Taking a Closer Look at the Code of Conduct

Lillian Becker, Editor in Chief

All freshmen and new students at Glenwood sign the code of conduct, but do they really understand what they are signing? Students only sign this contract once whereas their parents sign this contract every year as they register their kids for the next school year. In light of recent code violations and the rumors that have spread throughout the high school, the Rambler staff has decided to inform students of what the code of conduct really means. 

This contract states that students are only allowed to take part in extracurricular activities if they abide to the rules. According to the code, good conduct consists of behavior which reflects the generally accepted social and moral requirements of the community. It must be legal and at all times reflects respect and sensitivity to other people, regardless of nationality, gender, religion, race or disability. 

 “Students only sign the code of conduct again if there are big changes made to the contract,” said Activities Director Jeff Bissen. “If students want to find the Code of Conduct, it is found online at the Glenwood school page and also referenced in our student handbook which is available in the office.”

Violations of the code of conduct include nine different categories: 1) selling, manufacturing or distributing illegal drugs; 2) using or threatening to use any instrument that is generally considered a weapon; 3) possessing, using, or be under the influence of illegal drugs; 4) possessing, using, or being under the influence of alcoholic beverages; 5) assaulting or physically abusing any person; 6) engaging in any act that is immoral or otherwise detrimental to the image of the school; 7) using, possessing and/or transmitting tobacco; 8) Intentionally damaging, destroying, vandalizing or stealing school property; 9) attending a party or being present in a vehicle where illegal drugs are being used or where alcohol is being used illegally by minors.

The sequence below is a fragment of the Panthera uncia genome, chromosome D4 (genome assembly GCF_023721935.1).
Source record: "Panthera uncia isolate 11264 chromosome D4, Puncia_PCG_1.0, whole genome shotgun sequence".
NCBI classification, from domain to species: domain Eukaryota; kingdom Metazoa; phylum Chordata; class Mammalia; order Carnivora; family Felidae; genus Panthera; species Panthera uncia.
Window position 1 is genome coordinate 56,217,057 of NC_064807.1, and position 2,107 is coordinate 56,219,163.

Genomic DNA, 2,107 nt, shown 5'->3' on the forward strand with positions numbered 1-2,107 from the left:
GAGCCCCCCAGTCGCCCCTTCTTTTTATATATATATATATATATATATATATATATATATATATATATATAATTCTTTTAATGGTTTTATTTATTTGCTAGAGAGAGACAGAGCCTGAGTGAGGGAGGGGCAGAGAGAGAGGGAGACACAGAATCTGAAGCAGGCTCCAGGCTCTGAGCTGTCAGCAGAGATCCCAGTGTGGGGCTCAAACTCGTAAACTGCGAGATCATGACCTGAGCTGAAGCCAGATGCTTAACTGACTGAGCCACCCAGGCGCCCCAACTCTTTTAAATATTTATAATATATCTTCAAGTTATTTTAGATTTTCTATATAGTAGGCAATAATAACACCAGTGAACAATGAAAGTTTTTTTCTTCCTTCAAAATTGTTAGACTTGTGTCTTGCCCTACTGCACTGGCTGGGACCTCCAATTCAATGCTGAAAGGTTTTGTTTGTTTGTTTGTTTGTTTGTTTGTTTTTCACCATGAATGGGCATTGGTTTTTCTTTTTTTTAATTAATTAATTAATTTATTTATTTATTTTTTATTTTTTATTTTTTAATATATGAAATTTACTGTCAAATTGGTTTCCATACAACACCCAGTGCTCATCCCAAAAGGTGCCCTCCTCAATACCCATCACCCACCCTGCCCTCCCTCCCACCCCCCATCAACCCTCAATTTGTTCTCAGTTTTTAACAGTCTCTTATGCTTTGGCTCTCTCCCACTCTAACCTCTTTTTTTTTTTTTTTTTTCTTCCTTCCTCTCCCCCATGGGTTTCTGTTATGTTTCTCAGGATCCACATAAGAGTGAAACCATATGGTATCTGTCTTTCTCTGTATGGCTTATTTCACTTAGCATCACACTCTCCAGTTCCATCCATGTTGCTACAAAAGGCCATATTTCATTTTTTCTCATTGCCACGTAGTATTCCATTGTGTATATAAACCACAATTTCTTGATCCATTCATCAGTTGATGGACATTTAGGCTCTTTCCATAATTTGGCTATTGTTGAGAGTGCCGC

Penalties for not following the code of conduct vary with the action. For the first offense, the student must sit out of 33 percent of extracurricular activities or do 15 hours of community service. If a student self reports their actions the penalty can be reduced to 25 percent of sitting out of extracurricular activities or five hours of community service. 

“I want to try and do community service through the school,” said Bissen. “I will be contacting custodians in terms of activities that need to be done. We do it through the school to help monitor the work being done. Students can help with activities outside of school but it must be pre-approved and supervised.” 

The second offense is increased to sitting out 50 percent of extracurricular activities. The third offense requires the student to sit out of extracurricular activities for an entire calendar year. 

Some students worry about how receiving a code of conduct violation will affect their college applications and scholarships; however that is not generally a concern. 

“As a school we do not send any disciplinary files onto schools or scholarship organizations,” said Bissen.